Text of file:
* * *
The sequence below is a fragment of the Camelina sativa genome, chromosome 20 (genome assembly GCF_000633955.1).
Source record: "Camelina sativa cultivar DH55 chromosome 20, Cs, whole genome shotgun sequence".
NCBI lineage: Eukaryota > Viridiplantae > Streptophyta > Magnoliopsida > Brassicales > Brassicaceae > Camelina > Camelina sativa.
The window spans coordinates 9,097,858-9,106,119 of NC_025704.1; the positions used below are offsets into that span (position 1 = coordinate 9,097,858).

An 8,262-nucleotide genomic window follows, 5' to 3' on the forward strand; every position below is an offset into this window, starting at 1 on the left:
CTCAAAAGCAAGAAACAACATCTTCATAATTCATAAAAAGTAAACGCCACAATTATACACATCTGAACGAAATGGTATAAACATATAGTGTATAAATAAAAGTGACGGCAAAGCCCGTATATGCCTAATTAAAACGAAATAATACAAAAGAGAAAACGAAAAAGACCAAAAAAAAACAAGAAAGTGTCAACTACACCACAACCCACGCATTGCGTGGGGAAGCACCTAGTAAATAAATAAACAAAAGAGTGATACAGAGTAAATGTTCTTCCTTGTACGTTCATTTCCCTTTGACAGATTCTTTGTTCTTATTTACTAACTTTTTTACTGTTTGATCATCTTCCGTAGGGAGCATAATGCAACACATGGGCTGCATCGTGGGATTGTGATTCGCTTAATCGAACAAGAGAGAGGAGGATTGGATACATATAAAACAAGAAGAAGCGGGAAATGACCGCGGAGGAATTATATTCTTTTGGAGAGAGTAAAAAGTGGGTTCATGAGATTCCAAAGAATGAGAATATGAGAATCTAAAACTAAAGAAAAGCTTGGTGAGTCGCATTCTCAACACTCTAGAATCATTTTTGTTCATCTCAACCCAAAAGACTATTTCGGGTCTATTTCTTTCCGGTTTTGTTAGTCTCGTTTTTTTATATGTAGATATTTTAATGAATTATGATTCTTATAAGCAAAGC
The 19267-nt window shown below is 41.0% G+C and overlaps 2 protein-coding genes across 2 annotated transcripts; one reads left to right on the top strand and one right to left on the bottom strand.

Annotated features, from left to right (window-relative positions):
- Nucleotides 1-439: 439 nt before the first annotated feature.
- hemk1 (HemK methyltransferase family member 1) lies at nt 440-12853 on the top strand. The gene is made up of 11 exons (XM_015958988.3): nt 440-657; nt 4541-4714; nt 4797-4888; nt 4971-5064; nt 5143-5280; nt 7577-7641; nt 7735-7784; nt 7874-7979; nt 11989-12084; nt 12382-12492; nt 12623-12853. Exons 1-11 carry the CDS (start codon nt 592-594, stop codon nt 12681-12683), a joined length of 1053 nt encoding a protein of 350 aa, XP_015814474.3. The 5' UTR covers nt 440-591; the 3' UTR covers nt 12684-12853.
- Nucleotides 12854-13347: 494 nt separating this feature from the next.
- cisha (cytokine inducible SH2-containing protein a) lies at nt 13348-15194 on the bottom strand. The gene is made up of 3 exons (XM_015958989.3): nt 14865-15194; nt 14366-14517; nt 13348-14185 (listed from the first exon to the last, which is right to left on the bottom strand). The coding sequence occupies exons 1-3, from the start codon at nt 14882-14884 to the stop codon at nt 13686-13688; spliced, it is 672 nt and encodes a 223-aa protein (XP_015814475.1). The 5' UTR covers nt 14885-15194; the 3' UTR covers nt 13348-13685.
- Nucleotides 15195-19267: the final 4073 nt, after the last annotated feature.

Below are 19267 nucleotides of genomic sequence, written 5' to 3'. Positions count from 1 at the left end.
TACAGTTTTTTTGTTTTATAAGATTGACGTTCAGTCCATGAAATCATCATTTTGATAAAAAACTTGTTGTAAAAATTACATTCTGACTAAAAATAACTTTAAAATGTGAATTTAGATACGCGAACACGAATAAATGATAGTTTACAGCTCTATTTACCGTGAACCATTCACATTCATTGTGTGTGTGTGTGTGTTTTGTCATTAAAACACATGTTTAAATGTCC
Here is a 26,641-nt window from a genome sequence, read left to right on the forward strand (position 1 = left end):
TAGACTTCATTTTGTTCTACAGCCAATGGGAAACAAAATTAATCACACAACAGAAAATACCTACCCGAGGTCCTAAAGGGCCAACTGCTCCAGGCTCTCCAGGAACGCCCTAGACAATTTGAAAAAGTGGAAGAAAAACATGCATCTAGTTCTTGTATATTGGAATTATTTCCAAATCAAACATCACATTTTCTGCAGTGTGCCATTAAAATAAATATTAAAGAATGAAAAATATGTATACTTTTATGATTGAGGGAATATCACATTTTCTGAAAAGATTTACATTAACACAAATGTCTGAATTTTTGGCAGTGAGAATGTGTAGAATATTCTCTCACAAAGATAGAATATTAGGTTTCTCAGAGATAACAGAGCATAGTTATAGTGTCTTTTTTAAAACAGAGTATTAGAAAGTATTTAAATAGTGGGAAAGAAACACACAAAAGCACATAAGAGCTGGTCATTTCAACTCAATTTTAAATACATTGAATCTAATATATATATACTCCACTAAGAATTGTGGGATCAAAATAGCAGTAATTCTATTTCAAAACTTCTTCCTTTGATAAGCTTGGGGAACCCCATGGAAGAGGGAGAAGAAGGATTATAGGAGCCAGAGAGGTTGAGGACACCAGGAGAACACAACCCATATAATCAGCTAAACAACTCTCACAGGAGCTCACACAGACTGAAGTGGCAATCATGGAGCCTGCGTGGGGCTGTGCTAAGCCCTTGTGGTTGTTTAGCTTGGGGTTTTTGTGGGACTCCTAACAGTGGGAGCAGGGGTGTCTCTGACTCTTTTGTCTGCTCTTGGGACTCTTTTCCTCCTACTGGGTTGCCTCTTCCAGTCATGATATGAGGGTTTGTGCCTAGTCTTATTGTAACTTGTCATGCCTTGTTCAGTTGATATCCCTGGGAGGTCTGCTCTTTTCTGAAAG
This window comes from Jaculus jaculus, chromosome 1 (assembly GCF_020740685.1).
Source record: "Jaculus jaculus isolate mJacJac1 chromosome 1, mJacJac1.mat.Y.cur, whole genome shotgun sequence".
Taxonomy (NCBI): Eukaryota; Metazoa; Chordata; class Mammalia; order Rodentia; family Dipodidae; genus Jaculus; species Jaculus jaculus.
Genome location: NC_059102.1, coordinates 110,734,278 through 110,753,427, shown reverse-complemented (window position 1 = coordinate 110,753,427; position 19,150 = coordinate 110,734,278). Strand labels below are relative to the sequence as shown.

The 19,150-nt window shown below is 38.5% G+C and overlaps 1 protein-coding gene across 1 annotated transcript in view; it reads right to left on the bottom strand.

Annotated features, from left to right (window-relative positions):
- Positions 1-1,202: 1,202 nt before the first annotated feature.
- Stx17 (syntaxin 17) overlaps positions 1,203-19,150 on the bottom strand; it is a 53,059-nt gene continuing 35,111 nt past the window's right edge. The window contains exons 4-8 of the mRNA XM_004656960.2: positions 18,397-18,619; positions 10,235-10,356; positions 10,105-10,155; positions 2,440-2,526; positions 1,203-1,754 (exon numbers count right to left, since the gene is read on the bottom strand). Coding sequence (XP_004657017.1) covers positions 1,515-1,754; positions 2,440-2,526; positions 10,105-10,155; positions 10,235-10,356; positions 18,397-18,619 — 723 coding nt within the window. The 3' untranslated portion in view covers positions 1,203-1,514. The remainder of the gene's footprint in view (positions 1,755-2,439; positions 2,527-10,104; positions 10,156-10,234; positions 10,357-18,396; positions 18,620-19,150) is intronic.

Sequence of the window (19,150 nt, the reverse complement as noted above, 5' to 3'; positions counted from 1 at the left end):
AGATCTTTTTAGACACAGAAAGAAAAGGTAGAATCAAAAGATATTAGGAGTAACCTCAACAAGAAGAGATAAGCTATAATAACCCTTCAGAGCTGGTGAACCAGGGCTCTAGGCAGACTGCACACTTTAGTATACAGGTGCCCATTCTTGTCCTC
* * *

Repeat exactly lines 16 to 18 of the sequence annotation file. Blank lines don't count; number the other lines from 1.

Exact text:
Here is a 26,641-nt window from a genome sequence, read left to right on the forward strand (position 1 = left end):
TAGACTTCATTTTGTTCTACAGCCAATGGGAAACAAAATTAATCACACAACAGAAAATACCTACCCGAGGTCCTAAAGGGCCAACTGCTCCAGGCTCTCCAGGAACGCCCTAGACAATTTGAAAAAGTGGAAGAAAAACATGCATCTAGTTCTTGTATATTGGAATTATTTCCAAATCAAACATCACATTTTCTGCAGTGTGCCATTAAAATAAATATTAAAGAATGAAAAATATGTATACTTTTATGATTGAGGGAATATCACATTTTCTGAAAAGATTTACATTAACACAAATGTCTGAATTTTTGGCAGTGAGAATGTGTAGAATATTCTCTCACAAAGATAGAATATTAGGTTTCTCAGAGATAACAGAGCATAGTTATAGTGTCTTTTTTAAAACAGAGTATTAGAAAGTATTTAAATAGTGGGAAAGAAACACACAAAAGCACATAAGAGCTGGTCATTTCAACTCAATTTTAAATACATTGAATCTAATATATATATACTCCACTAAGAATTGTGGGATCAAAATAGCAGTAATTCTATTTCAAAACTTCTTCCTTTGATAAGCTTGGGGAACCCCATGGAAGAGGGAGAAGAAGGATTATAGGAGCCAGAGAGGTTGAGGACACCAGGAGAACACAACCCATATAATCAGCTAAACAACTCTCACAGGAGCTCACACAGACTGAAGTGGCAATCATGGAGCCTGCGTGGGGCTGTGCTAAGCCCTTGTGGTTGTTTAGCTTGGGGTTTTTGTGGGACTCCTAACAGTGGGAGCAGGGGTGTCTCTGACTCTTTTGTCTGCTCTTGGGACTCTTTTCCTCCTACTGGGTTGCCTCTTCCAGTCATGATATGAGGGTTTGTGCCTAGTCTTATTGTAACTTGTCATGCCTTGTTCAGTTGATATCCCTGGGAGGTCTGCTCTTTTCTGAAAG
This window comes from Jaculus jaculus, chromosome 1 (assembly GCF_020740685.1).